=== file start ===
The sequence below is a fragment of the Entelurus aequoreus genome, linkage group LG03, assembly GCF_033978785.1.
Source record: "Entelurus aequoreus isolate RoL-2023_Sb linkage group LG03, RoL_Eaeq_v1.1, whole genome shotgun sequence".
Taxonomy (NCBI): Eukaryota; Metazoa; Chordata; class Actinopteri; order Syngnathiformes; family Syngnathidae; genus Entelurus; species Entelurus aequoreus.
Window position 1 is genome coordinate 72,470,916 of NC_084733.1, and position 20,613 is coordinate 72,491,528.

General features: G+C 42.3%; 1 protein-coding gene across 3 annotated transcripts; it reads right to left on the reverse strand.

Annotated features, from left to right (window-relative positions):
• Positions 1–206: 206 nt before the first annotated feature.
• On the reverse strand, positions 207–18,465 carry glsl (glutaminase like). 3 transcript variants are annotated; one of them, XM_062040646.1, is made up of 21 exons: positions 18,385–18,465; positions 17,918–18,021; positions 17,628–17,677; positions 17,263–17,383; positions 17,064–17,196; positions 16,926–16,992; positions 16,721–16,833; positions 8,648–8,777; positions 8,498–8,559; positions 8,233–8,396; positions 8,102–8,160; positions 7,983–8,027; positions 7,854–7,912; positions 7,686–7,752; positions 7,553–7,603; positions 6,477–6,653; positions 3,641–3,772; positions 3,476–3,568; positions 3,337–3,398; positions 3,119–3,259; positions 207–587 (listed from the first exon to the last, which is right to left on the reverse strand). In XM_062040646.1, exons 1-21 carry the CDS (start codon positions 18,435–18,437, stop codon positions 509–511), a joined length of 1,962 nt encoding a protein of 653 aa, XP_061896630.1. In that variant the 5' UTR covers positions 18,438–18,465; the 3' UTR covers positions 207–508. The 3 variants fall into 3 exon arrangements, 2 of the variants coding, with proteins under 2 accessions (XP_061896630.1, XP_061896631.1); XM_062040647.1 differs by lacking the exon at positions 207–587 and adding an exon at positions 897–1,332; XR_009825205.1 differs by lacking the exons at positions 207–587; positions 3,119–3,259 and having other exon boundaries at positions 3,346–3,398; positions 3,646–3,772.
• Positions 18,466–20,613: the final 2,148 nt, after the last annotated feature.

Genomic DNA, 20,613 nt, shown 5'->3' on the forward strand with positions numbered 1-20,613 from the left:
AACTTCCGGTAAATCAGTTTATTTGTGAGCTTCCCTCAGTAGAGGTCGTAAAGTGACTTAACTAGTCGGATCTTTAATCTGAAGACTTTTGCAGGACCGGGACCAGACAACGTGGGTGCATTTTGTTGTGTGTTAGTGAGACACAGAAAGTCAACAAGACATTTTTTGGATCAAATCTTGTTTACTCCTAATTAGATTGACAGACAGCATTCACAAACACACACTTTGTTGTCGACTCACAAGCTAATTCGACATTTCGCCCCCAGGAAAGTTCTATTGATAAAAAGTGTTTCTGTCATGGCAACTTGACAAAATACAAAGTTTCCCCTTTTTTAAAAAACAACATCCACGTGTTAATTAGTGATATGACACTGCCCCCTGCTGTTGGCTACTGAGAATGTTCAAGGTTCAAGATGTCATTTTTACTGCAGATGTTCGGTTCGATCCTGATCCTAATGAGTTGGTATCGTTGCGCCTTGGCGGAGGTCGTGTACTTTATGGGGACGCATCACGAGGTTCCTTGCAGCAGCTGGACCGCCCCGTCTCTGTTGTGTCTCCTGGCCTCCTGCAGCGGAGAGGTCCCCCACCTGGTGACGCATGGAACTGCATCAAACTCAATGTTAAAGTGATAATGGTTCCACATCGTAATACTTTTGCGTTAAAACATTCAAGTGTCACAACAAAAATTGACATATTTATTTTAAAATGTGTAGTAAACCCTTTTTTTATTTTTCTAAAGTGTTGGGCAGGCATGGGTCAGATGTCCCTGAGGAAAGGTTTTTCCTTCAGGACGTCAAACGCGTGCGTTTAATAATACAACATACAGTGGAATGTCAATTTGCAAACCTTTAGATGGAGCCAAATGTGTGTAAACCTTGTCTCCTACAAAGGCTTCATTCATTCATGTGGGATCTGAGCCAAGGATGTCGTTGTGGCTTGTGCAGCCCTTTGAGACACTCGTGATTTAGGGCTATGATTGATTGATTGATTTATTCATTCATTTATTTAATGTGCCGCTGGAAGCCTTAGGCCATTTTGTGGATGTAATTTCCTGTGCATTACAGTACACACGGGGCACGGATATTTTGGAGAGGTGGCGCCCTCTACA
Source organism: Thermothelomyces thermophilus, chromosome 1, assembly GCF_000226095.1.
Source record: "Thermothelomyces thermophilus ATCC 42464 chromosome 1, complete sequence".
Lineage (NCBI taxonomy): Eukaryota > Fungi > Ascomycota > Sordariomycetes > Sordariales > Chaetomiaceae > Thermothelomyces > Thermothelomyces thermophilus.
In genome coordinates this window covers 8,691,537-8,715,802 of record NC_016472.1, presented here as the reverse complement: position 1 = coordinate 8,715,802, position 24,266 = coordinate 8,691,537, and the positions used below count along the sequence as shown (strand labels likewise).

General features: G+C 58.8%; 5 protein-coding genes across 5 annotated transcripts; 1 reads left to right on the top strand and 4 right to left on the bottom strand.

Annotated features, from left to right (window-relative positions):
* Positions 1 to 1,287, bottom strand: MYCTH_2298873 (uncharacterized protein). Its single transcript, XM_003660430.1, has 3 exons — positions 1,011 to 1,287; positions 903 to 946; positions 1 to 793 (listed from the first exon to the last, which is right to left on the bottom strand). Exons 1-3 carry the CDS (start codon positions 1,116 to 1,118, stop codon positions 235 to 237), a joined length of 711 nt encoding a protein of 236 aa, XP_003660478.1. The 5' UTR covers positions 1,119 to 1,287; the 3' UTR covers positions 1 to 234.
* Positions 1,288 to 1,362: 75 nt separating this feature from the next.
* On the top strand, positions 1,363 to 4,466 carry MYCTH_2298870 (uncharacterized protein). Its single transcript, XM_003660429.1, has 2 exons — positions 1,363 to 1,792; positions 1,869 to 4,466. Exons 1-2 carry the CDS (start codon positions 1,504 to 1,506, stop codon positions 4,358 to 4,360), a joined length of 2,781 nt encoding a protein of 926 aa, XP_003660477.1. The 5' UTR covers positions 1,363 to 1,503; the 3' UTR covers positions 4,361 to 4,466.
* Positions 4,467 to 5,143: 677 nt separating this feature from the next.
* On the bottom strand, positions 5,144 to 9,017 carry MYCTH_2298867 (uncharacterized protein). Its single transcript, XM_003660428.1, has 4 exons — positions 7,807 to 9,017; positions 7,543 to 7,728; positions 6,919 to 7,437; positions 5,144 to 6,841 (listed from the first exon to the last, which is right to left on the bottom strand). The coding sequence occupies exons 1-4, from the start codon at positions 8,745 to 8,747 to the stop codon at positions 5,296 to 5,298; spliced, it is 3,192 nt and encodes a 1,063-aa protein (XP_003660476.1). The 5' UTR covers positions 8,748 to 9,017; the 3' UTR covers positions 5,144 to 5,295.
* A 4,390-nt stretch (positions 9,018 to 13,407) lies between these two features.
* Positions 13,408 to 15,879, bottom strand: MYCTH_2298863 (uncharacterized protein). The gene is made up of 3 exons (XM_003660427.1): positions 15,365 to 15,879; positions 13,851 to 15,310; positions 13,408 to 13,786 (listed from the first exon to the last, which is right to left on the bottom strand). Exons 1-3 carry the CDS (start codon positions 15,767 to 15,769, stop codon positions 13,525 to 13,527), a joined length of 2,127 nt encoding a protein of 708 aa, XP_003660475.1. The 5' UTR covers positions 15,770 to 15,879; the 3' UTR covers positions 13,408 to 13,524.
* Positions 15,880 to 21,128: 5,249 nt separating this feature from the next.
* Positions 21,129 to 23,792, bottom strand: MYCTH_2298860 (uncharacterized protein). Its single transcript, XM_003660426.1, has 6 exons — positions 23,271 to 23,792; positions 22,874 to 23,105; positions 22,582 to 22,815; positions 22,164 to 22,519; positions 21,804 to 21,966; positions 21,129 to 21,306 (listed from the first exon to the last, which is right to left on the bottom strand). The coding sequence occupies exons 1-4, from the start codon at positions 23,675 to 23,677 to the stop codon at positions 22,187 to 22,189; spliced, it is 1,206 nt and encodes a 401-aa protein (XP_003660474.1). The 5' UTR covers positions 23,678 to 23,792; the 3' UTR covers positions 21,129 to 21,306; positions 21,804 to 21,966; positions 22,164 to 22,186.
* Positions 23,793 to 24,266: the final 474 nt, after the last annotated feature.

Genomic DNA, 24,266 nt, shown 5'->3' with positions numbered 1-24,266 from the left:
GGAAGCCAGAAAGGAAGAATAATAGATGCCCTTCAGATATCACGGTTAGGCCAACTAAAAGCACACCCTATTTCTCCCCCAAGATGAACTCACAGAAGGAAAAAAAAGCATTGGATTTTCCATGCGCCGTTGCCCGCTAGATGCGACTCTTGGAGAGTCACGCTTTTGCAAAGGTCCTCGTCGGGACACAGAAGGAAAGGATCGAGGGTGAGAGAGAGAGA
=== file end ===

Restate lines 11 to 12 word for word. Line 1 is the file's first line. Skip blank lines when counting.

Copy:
AACTTCCGGTAAATCAGTTTATTTGTGAGCTTCCCTCAGTAGAGGTCGTAAAGTGACTTAACTAGTCGGATCTTTAATCTGAAGACTTTTGCAGGACCGGGACCAGACAACGTGGGTGCATTTTGTTGTGTGTTAGTGAGACACAGAAAGTCAACAAGACATTTTTTGGATCAAATCTTGTTTACTCCTAATTAGATTGACAGACAGCATTCACAAACACACACTTTGTTGTCGACTCACAAGCTAATTCGACATTTCGCCCCCAGGAAAGTTCTATTGATAAAAAGTGTTTCTGTCATGGCAACTTGACAAAATACAAAGTTTCCCCTTTTTTAAAAAACAACATCCACGTGTTAATTAGTGATATGACACTGCCCCCTGCTGTTGGCTACTGAGAATGTTCAAGGTTCAAGATGTCATTTTTACTGCAGATGTTCGGTTCGATCCTGATCCTAATGAGTTGGTATCGTTGCGCCTTGGCGGAGGTCGTGTACTTTATGGGGACGCATCACGAGGTTCCTTGCAGCAGCTGGACCGCCCCGTCTCTGTTGTGTCTCCTGGCCTCCTGCAGCGGAGAGGTCCCCCACCTGGTGACGCATGGAACTGCATCAAACTCAATGTTAAAGTGATAATGGTTCCACATCGTAATACTTTTGCGTTAAAACATTCAAGTGTCACAACAAAAATTGACATATTTATTTTAAAATGTGTAGTAAACCCTTTTTTTATTTTTCTAAAGTGTTGGGCAGGCATGGGTCAGATGTCCCTGAGGAAAGGTTTTTCCTTCAGGACGTCAAACGCGTGCGTTTAATAATACAACATACAGTGGAATGTCAATTTGCAAACCTTTAGATGGAGCCAAATGTGTGTAAACCTTGTCTCCTACAAAGGCTTCATTCATTCATGTGGGATCTGAGCCAAGGATGTCGTTGTGGCTTGTGCAGCCCTTTGAGACACTCGTGATTTAGGGCTATGATTGATTGATTGATTTATTCATTCATTTATTTAATGTGCCGCTGGAAGCCTTAGGCCATTTTGTGGATGTAATTTCCTGTGCATTACAGTACACACGGGGCACGGATATTTTGGAGAGGTGGCGCCCTCTACA
Source organism: Thermothelomyces thermophilus, chromosome 1, assembly GCF_000226095.1.